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Cleanses are especially recommended in Ayurveda as a means of staying balanced and vibrant during seasonal shifts. Ayurveda promotes cleansing as an effective way of removing ama (toxic buildup), reestablishing the strength of the digestive fire, and balancing any imbalanced doshas. As with other Ayurvedic modalities, Ayurvedic cleansing works from the premise that the body, mind, and spirit are inseparable parts of the being, and each contributes to your health and well-being. So a good cleanse addresses each of these aspects.
Read on at Banyan Botanicals.
Light. Fire. Heat. Intensity. It’s summertime! Do you worship long days of bright sunlight? Do you welcome a renewed feeling of lightness and expansive consciousness? Maybe you just can’t get enough of the hot summer temperatures. Or, do you dread the heat and go out of your way to avoid the summer sun? Perhaps a dark, air-conditioned movie theater is more your speed on a hot, summer day.
Summer, like each of the seasons, arrives with its own distinct personality. Depending on your constitution, summer may increase your internal sense of harmony, or it may aggravate one of your innate tendencies. For example, a hot-natured individual who prefers a cool climate may love the winter, but will feel hotter than most – to the point of discomfort – as the heat of summer intensifies. On the other hand, someone with chronically cold hands and feet, who never seems to be able to stay warm in the winter months, will experience exactly the opposite: long, cold winters will be a challenge and s/he will relish the heat of summer. But the seasons need not be an intrinsic source of fluctuating dread and euphoria.
One of the fundamental principles of Ayurveda is that our habits, routines, and dietary choices should ebb and flow with the seasons. We can support an improved state of balance throughout the year by making a conscious effort to live in harmony with the cycles of nature and by regularly adjusting our lifestyle and habits to accommodate the arrival of each new season. While this idea may at first seem daunting, many people find that the recommended seasonal adjustments come quite naturally and that a few simple changes can dramatically increase health and vitality. In Ayurveda, it is said that like increases like and that opposites balance; this helps to explain why summertime stirs something different in each of us.
If you know your constitution, you can actually take even more personalized steps to harmonize your internal landscape with the changing nature of the seasons. We offer Ayurvedic Consultations at NAMTI Spa so you may balance your dosha during the heat of summer and throughout all seasons of the year!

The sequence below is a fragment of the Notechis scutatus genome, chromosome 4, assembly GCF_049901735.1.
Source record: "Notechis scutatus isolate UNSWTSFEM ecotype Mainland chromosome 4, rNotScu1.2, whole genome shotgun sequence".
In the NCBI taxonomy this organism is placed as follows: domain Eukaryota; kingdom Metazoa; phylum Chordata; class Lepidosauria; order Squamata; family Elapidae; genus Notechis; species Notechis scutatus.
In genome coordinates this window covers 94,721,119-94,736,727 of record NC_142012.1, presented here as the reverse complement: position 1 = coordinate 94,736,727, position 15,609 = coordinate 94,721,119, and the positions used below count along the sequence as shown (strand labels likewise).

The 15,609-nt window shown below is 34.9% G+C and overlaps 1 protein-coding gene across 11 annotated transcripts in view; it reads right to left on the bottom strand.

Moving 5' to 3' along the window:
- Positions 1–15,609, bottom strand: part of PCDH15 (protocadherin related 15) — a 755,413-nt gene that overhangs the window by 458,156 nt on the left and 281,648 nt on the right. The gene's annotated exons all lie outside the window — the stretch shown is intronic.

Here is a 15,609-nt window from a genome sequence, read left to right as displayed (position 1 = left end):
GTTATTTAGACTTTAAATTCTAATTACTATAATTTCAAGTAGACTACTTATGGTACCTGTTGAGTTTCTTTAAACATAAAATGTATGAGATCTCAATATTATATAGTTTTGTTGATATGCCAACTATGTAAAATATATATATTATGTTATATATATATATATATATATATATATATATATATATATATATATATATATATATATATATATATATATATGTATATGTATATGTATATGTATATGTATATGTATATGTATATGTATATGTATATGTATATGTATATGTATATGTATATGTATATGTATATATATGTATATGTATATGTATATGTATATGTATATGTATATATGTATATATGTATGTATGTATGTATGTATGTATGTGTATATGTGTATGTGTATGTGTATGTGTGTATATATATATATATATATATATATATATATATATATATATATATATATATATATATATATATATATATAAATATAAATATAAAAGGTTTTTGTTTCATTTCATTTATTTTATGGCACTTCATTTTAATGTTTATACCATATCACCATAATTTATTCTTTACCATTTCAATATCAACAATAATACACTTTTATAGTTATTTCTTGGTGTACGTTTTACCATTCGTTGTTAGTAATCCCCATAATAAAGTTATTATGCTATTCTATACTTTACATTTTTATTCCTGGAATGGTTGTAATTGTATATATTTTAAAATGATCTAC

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Throughout time, and in the more recent past, there have been many approaches to how, what, when and where to eat the best food to nurture ourselves with. Profound leaps of understanding nutrition have been achieved through research, our healthcare and educational system, and the expanse of media. In spite of it all, our ancient ancestors have known all along how to take care of themselves.
Is it a blessing or a digression that we have so much knowledge today in this modern era? Is it our ego, fear or faith that we base our decisions of food, medicine, beauty and “appropriate” living habits on? Ultimately, taking conscious responsibility for your body and emotional state rewards us balance and harmony in your life. As is the individual, so is the universe. Let’s take a moment to get a better understanding of the world around us, from an Ayurvedic perspective.
Ayurveda originated in India more than 5000 years ago. The sages of ancient India created this holistic method of healing imbalances in the body, mind and spirit based on “Vedic” texts, possibly the world’s oldest record of spiritual and medical knowledge. Ayurveda is considered the “mother of all healing” and is said to originate from Prana, the life force itself, which is the original power of creation. This timeless system for living and being able to access the inner pharmacy is revered in India and more recently, throughout the world.
Sanskrit for the “science” or “wisdom of life”, Ayurveda is an ancient philosophy based on a deep understanding of the eternal truths about the mind, body and spirit. Unlike western medicine, an Ayurvedic lifestyle is based on permanent, wise, and eternal principles of living. According to the timeless healing traditions of Ayurveda, the field of pure consciousness expresses itself through the five elements of nature. These five codes of intelligence – space, air, fire, water and earth – exist everywhere and are the building blocks of nature’s diverse expressions. The meaning of Ayurveda then, is truly embracing the teachings that are the wisdom of life and therefore can offer a life of balance and beauty.
Exploring the field of consciousness and expression within us is the basis of healing. Through changes in our perceptions and interpretations we can improve our health and well-being. A consciousness-based approach to health views symptoms as a sign for us to pay attention to the choices we are making in our lives.
The root belief of Ayurveda is that each human being is unique, having a distinct individual constitution, genetic inheritance and predisposition to certain tendencies, and that the body and mind should never be treated in isolation from one another.
In Ayurveda, FOOD IS MEDICINE. Nutrition (or anything for that matter) is energy and information where nothing is generalized. You are an individual. Your food and lifestyle choices will help you access your inner pharmacy and ultimately lead to a dis-ease free, worry free, healthy and long life.
We are currently in the midst of a turbulent time on this planet. I invite you to be nice to yourself. Love yourself. It costs your body an enormous amount of energy to digest one meal, tapping into your reserves of vital life force. Taking into account what you need and what the qualities of the season offer, you can greatly increase your energy levels or ability to deal with life in a balanced way.